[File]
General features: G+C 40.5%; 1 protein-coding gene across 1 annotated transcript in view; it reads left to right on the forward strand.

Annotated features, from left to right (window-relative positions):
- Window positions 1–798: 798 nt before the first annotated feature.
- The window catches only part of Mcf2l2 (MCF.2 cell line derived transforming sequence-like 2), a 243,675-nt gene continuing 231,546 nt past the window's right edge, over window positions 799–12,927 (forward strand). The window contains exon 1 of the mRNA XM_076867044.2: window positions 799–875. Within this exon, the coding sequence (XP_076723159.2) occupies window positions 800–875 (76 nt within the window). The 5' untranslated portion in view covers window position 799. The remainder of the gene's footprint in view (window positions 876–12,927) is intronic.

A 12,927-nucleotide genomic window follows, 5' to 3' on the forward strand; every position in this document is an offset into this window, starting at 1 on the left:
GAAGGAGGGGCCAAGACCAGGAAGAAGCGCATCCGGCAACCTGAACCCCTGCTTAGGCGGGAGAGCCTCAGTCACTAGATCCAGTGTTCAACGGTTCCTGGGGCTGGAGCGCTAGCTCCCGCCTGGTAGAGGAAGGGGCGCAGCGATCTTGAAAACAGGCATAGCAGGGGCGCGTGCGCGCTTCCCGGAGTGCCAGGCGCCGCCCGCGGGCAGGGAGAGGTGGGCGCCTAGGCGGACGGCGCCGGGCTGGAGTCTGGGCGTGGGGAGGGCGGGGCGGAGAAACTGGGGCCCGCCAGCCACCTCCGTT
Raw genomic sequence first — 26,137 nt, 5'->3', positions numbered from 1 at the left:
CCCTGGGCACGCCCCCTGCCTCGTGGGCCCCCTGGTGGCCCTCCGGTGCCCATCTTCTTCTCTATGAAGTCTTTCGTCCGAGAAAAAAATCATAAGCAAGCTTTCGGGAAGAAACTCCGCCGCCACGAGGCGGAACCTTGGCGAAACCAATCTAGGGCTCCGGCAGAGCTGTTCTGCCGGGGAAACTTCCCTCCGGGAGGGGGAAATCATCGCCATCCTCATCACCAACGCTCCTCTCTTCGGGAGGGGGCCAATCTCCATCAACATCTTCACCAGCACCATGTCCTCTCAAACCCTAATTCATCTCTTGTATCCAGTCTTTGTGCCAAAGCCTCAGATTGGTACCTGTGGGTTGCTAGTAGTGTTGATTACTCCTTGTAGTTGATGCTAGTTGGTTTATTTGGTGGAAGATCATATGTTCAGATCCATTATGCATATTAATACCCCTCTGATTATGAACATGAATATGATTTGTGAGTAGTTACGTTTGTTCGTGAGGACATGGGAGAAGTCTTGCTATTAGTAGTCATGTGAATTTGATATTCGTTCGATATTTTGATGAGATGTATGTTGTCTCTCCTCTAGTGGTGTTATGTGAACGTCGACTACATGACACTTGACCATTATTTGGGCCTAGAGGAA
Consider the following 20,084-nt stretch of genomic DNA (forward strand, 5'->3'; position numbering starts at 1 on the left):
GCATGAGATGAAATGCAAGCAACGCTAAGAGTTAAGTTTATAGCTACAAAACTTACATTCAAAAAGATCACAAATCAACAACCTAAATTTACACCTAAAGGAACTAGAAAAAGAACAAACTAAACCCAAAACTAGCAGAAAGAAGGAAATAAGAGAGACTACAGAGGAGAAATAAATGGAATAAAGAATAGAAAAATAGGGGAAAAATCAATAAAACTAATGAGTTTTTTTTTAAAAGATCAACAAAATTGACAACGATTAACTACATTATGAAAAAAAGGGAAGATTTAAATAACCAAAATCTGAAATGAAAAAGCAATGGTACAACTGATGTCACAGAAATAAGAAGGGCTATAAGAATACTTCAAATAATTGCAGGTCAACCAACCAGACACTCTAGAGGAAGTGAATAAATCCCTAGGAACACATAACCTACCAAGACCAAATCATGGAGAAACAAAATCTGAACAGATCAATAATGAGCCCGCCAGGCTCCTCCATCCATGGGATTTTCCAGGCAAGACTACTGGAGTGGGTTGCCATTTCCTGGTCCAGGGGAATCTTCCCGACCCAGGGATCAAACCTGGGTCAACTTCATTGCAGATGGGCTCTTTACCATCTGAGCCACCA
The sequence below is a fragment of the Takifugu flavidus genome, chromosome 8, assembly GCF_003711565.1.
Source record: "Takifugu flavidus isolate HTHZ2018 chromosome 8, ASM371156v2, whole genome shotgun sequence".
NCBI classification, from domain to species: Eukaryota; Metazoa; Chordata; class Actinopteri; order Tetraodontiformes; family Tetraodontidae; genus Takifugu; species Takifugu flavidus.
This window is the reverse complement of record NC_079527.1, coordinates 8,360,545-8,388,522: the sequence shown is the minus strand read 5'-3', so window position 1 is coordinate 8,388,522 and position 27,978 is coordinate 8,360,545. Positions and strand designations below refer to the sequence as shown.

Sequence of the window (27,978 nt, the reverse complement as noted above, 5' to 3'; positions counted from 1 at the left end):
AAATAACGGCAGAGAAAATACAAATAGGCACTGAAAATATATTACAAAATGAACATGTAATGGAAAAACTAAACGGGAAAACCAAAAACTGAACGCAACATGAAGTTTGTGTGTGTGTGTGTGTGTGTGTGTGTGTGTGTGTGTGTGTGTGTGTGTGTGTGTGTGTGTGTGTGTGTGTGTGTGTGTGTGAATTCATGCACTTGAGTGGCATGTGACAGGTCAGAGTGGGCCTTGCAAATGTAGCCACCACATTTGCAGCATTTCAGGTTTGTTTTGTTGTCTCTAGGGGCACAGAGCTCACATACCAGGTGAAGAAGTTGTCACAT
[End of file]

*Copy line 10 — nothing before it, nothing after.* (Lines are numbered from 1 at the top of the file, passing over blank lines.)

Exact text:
GCATGAGATGAAATGCAAGCAACGCTAAGAGTTAAGTTTATAGCTACAAAACTTACATTCAAAAAGATCACAAATCAACAACCTAAATTTACACCTAAAGGAACTAGAAAAAGAACAAACTAAACCCAAAACTAGCAGAAAGAAGGAAATAAGAGAGACTACAGAGGAGAAATAAATGGAATAAAGAATAGAAAAATAGGGGAAAAATCAATAAAACTAATGAGTTTTTTTTTAAAAGATCAACAAAATTGACAACGATTAACTACATTATGAAAAAAAGGGAAGATTTAAATAACCAAAATCTGAAATGAAAAAGCAATGGTACAACTGATGTCACAGAAATAAGAAGGGCTATAAGAATACTTCAAATAATTGCAGGTCAACCAACCAGACACTCTAGAGGAAGTGAATAAATCCCTAGGAACACATAACCTACCAAGACCAAATCATGGAGAAACAAAATCTGAACAGATCAATAATGAGCCCGCCAGGCTCCTCCATCCATGGGATTTTCCAGGCAAGACTACTGGAGTGGGTTGCCATTTCCTGGTCCAGGGGAATCTTCCCGACCCAGGGATCAAACCTGGGTCAACTTCATTGCAGATGGGCTCTTTACCATCTGAGCCACCA